http://www.tamingthesru.com/head-and-neck-nerve-blocks

http://www.tamingthesru.com/head-and-neck-nerve-blocks

Facial Nerve BLOCKS 

The  supraorbital, infraorbital and mental nerves all line along an imaginary vertical line drawn through the pupil.When injecting in the mouth, provide topical anesthetic, retract mucosa to enhance vision & minimize needle insertion trauma, dry the injection site, and penetrate mucosa using distracting pain to minimize the pain of injection.

 

Watch an introduction video identifying nerve locations on the face.

 

Supraorbital and Supratrochlear

Nerve Block

Anatomy:

  • The supraorbital nerve exits the superior surface of the optical rim from the supraorbital foramen. The Supratrochlear nerve exits out of the medial portion of the orbital rim just superior and medial to the lateral canthus.

Distribution of anesthesia:

  • Blocking both of these nerves will provide anesthesia to the entire forehead up to the vertex of the scalp.
 Blue = location of supraorbital nerv; red = tract of anesthetic injection

Blue = location of supraorbital nerv; red = tract of anesthetic injection

Technique:

  • Prep and drape the area just superior to the eyebrow(s). Inject topical anesthetic into the subcutaneous space in a plane just superior to the eyebrow from the midline to the lateral edge of the orbit.

Pitfalls:

  • Intraneural injection will cause significant pain, therefore withdraw the needle a few millimeters and continue injecting the anesthetic.
 
 

Infraorbital Nerve Block

Anatomy:

  • The infraorbital nerve exits the infraorbital foramen just inferior to the anterior portion of the optic rim, and just cranial / superior to the first maxillary pre molar (just posterior to canines). The maxillary premolars can be identified by remembering that the Central incisors are your front two teeth, Lateral incisors are just that, followed by the Canines, two Premolars, and finally three Molars. 

Distribution of anesthesia:

  • Infraorbital nerve provides sensation to the lower lid, medial cheek, the side of the nose, and the upper lip.

Technique:

  • Use topical anesthesia to first anesthetize the mucosa. This is best performed using two cotton swaps dipped in topical anesthesia and placed just superior to the first maxillary pre-molar. With the non-injecting hand retract the mucosa by placing the index and middle fingers on the inferior optic rim and retracting the upper lip with the thumb. Dry the mucosa to enhance vision and minimize needle insertion trauma. Penetrate the mucosa just superior to the first maxillary pre-molar. Insert the needle cranially between the cheek and gingival until half the distance to the optic cup. Inject approximately 3 to 5 ml of anesthesia.Pitfalls:

Pitfalls

  • Intraneural injection will cause significant pain, therefore withdraw the needle a few millimeters and continue injecting the anesthetic.

 

mental nerve block

Anatomy:

  • The inferior alveolar nerve gives rise to the mental nerve which exits the mental foramen.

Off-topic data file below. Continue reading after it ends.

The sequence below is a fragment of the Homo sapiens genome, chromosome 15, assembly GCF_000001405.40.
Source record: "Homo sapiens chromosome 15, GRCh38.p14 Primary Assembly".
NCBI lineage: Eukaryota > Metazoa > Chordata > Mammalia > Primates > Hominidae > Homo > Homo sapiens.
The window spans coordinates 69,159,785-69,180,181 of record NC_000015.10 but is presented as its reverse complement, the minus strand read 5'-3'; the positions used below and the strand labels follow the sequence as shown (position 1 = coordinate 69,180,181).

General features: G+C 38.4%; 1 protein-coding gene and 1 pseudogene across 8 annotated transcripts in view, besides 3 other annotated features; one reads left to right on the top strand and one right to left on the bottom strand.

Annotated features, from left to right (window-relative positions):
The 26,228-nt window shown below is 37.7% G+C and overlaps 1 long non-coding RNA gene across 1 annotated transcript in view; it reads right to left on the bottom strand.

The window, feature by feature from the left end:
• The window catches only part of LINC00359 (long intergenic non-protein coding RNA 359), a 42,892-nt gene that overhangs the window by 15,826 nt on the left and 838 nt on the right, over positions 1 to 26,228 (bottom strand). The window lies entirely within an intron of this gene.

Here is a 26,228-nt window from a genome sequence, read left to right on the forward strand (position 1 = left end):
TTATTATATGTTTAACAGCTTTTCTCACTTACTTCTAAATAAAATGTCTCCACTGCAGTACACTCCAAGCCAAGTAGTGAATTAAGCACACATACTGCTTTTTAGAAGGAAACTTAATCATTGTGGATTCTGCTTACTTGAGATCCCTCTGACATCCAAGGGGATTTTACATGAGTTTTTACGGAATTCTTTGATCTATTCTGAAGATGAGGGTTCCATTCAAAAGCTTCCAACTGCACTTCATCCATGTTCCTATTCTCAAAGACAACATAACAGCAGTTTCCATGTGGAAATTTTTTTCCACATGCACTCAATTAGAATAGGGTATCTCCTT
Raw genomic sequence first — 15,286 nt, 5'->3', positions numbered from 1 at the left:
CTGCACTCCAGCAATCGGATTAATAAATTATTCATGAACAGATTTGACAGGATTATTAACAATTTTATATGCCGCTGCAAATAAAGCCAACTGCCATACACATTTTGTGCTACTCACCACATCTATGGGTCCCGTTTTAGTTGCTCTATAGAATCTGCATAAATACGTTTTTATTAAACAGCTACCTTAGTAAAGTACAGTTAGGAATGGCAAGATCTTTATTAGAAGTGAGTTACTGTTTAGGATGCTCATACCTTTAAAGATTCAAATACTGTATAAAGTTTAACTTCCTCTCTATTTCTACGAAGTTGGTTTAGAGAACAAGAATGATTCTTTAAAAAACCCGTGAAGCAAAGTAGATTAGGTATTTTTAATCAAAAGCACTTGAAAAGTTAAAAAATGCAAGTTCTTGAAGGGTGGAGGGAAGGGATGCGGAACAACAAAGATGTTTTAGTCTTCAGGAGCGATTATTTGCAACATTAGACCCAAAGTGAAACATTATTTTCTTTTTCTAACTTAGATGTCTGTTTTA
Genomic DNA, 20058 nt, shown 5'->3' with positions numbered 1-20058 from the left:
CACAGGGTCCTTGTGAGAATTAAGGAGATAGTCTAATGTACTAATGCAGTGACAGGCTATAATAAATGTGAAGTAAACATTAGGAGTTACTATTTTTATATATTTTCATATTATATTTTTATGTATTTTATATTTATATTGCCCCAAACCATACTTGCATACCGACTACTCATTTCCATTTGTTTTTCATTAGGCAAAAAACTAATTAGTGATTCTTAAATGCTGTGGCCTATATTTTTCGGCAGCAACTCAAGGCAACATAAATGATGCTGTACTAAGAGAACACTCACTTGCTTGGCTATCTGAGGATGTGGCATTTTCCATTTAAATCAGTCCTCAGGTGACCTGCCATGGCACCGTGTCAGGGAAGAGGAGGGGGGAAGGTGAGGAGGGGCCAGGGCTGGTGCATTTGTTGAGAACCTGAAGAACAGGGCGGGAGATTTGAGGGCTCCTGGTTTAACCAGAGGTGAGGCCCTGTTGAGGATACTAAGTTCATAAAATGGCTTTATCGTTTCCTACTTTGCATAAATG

Distribution of anesthesia:

  • The mental nerve block provides anesthesia to the labial mucosa, gingiva and the lower lip adjacent to the incisors and canines.
mental nerve block injection.gif

Technique:

  • Identify the first and second pre-molars on the lower jaw. Retract the lip, apply topical anesthetic, and dry. Advance the needle inferiorly into the mucosal fold adjacent to the first and second pre-molar. At approximately one centimeter, inject 3 to 5 ml of anesthesia. 

Pitfalls:

  • Intraneural injection will cause significant pain, therefore withdraw the needle a few millimeters and continue injecting the anesthetic.
 
 

Inferior Alveolar Nerve Block

 

Anatomy:

  • The inferior alveolar nerve arises from the mandibular division of trigeminal (V3). Identify the mandibular sulcu the cornoid notch and the pterygomandibular raphe. The failure rate for injection is 15% to 20% in the most experienced hands, and the rate of positive blood aspiration is 10% to 15%. 

Distribution of anesthesia:

  • The inferior alveolar nerve provides anesthesia to all the lower teeth and gums from the retromolar region to the midline as well as the anterior labial and lingual areas. The lingual nerve is usually affected by the inferior alveolar block; therefore patients may experience difficulty speaking after this procedure. 

inferior alveolar nerve anatomy.jpg

Technique:

  • Retract the lip, apply topical anesthetic and dry the mucosa. With the non-injecting hand, place the thumb inside the mouth in the coronoid notch of the ramus. The needle should be directed from the contralateral lower incisor to the medial aspect of the ramus. Insert the needle 1 to 2 centimeters posterior and medial to the thumb in the raphe. Advance the needle until you gently tap bone and withdraw approximately two to three millimeters. Inject approximately 2 to 3 ml of anesthesia slowly. 

Pitfalls:

  • Intraneural injection will cause significant pain, therefore withdraw the needle a few millimeters and continue injecting the anesthetic.

 

Written by Douglas Dillon, MD

Edited and Posted by Jeffrey A. Holmes, MD